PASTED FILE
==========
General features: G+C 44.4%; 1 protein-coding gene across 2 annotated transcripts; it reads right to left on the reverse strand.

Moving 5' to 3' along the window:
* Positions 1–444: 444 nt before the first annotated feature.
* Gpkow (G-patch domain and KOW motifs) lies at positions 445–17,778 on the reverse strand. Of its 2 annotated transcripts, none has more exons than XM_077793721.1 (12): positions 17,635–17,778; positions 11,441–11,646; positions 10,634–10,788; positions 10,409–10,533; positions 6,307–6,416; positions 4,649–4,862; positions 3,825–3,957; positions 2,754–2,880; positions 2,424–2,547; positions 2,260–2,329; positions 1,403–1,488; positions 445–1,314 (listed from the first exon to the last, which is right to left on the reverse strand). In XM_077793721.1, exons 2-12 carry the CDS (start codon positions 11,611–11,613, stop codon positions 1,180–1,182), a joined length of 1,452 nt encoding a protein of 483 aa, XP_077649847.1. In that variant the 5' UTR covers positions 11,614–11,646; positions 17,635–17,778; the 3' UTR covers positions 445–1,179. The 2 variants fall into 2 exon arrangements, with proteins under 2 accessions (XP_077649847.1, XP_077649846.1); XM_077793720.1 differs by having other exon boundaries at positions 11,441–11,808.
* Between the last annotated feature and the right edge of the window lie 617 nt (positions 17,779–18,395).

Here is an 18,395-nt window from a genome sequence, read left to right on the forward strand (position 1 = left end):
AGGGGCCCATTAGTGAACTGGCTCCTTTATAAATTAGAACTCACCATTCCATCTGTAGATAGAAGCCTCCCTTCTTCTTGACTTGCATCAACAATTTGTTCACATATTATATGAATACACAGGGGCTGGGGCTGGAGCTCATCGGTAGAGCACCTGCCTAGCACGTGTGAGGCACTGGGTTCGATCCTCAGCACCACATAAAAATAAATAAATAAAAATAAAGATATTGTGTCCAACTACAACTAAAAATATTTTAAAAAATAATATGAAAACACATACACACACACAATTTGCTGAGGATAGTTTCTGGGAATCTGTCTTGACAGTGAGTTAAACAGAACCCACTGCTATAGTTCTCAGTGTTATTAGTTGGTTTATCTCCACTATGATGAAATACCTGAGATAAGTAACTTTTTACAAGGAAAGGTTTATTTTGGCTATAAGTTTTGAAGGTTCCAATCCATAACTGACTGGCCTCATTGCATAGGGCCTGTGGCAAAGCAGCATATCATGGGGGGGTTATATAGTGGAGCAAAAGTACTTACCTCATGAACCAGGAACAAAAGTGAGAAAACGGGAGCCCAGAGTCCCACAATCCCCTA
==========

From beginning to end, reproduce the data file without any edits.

General features: G+C 44.4%; 1 protein-coding gene across 2 annotated transcripts; it reads right to left on the reverse strand.

Moving 5' to 3' along the window:
* Positions 1–444: 444 nt before the first annotated feature.
* Gpkow (G-patch domain and KOW motifs) lies at positions 445–17,778 on the reverse strand. Of its 2 annotated transcripts, none has more exons than XM_077793721.1 (12): positions 17,635–17,778; positions 11,441–11,646; positions 10,634–10,788; positions 10,409–10,533; positions 6,307–6,416; positions 4,649–4,862; positions 3,825–3,957; positions 2,754–2,880; positions 2,424–2,547; positions 2,260–2,329; positions 1,403–1,488; positions 445–1,314 (listed from the first exon to the last, which is right to left on the reverse strand). In XM_077793721.1, exons 2-12 carry the CDS (start codon positions 11,611–11,613, stop codon positions 1,180–1,182), a joined length of 1,452 nt encoding a protein of 483 aa, XP_077649847.1. In that variant the 5' UTR covers positions 11,614–11,646; positions 17,635–17,778; the 3' UTR covers positions 445–1,179. The 2 variants fall into 2 exon arrangements, with proteins under 2 accessions (XP_077649847.1, XP_077649846.1); XM_077793720.1 differs by having other exon boundaries at positions 11,441–11,808.
* Between the last annotated feature and the right edge of the window lie 617 nt (positions 17,779–18,395).

Here is an 18,395-nt window from a genome sequence, read left to right on the forward strand (position 1 = left end):
AGGGGCCCATTAGTGAACTGGCTCCTTTATAAATTAGAACTCACCATTCCATCTGTAGATAGAAGCCTCCCTTCTTCTTGACTTGCATCAACAATTTGTTCACATATTATATGAATACACAGGGGCTGGGGCTGGAGCTCATCGGTAGAGCACCTGCCTAGCACGTGTGAGGCACTGGGTTCGATCCTCAGCACCACATAAAAATAAATAAATAAAAATAAAGATATTGTGTCCAACTACAACTAAAAATATTTTAAAAAATAATATGAAAACACATACACACACACAATTTGCTGAGGATAGTTTCTGGGAATCTGTCTTGACAGTGAGTTAAACAGAACCCACTGCTATAGTTCTCAGTGTTATTAGTTGGTTTATCTCCACTATGATGAAATACCTGAGATAAGTAACTTTTTACAAGGAAAGGTTTATTTTGGCTATAAGTTTTGAAGGTTCCAATCCATAACTGACTGGCCTCATTGCATAGGGCCTGTGGCAAAGCAGCATATCATGGGGGGGTTATATAGTGGAGCAAAAGTACTTACCTCATGAACCAGGAACAAAAGTGAGAAAACGGGAGCCCAGAGTCCCACAATCCCCTA